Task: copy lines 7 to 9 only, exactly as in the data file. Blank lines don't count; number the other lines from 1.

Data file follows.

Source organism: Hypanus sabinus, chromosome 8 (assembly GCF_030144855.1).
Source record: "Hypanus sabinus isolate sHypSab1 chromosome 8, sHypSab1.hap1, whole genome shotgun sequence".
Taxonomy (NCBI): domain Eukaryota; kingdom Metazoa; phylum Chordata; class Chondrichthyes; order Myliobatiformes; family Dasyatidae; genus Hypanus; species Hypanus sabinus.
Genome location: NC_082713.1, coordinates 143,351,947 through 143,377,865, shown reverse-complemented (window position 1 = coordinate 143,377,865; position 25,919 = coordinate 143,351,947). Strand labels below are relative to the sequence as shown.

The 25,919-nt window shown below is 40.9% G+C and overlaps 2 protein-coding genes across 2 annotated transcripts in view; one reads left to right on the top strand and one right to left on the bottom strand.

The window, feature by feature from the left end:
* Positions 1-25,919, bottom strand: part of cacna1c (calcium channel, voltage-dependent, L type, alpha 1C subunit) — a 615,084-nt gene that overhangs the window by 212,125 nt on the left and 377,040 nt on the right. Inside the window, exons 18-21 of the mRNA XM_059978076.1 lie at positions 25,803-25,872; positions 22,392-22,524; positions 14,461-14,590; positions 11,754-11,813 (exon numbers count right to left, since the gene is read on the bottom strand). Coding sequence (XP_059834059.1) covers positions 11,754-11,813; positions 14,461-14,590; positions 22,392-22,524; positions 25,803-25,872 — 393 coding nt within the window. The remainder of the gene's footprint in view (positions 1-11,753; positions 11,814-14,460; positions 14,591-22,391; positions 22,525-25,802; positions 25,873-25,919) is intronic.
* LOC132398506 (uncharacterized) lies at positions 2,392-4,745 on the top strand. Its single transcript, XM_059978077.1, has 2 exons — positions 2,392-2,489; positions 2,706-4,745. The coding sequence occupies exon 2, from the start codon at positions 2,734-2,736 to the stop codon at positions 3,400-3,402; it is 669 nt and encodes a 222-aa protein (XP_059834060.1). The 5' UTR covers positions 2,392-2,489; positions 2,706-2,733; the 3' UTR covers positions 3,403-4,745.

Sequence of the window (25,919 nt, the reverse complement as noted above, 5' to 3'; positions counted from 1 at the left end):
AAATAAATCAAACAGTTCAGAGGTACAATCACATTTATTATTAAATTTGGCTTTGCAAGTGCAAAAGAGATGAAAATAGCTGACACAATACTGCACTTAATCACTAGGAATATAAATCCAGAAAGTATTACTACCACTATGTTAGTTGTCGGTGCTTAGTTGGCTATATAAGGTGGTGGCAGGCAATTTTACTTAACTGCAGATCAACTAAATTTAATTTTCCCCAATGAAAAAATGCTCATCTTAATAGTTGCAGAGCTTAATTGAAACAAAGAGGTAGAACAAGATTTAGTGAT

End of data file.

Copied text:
* Positions 1-25,919, bottom strand: part of cacna1c (calcium channel, voltage-dependent, L type, alpha 1C subunit) — a 615,084-nt gene that overhangs the window by 212,125 nt on the left and 377,040 nt on the right. Inside the window, exons 18-21 of the mRNA XM_059978076.1 lie at positions 25,803-25,872; positions 22,392-22,524; positions 14,461-14,590; positions 11,754-11,813 (exon numbers count right to left, since the gene is read on the bottom strand). Coding sequence (XP_059834059.1) covers positions 11,754-11,813; positions 14,461-14,590; positions 22,392-22,524; positions 25,803-25,872 — 393 coding nt within the window. The remainder of the gene's footprint in view (positions 1-11,753; positions 11,814-14,460; positions 14,591-22,391; positions 22,525-25,802; positions 25,873-25,919) is intronic.
* LOC132398506 (uncharacterized) lies at positions 2,392-4,745 on the top strand. Its single transcript, XM_059978077.1, has 2 exons — positions 2,392-2,489; positions 2,706-4,745. The coding sequence occupies exon 2, from the start codon at positions 2,734-2,736 to the stop codon at positions 3,400-3,402; it is 669 nt and encodes a 222-aa protein (XP_059834060.1). The 5' UTR covers positions 2,392-2,489; positions 2,706-2,733; the 3' UTR covers positions 3,403-4,745.

Sequence of the window (25,919 nt, the reverse complement as noted above, 5' to 3'; positions counted from 1 at the left end):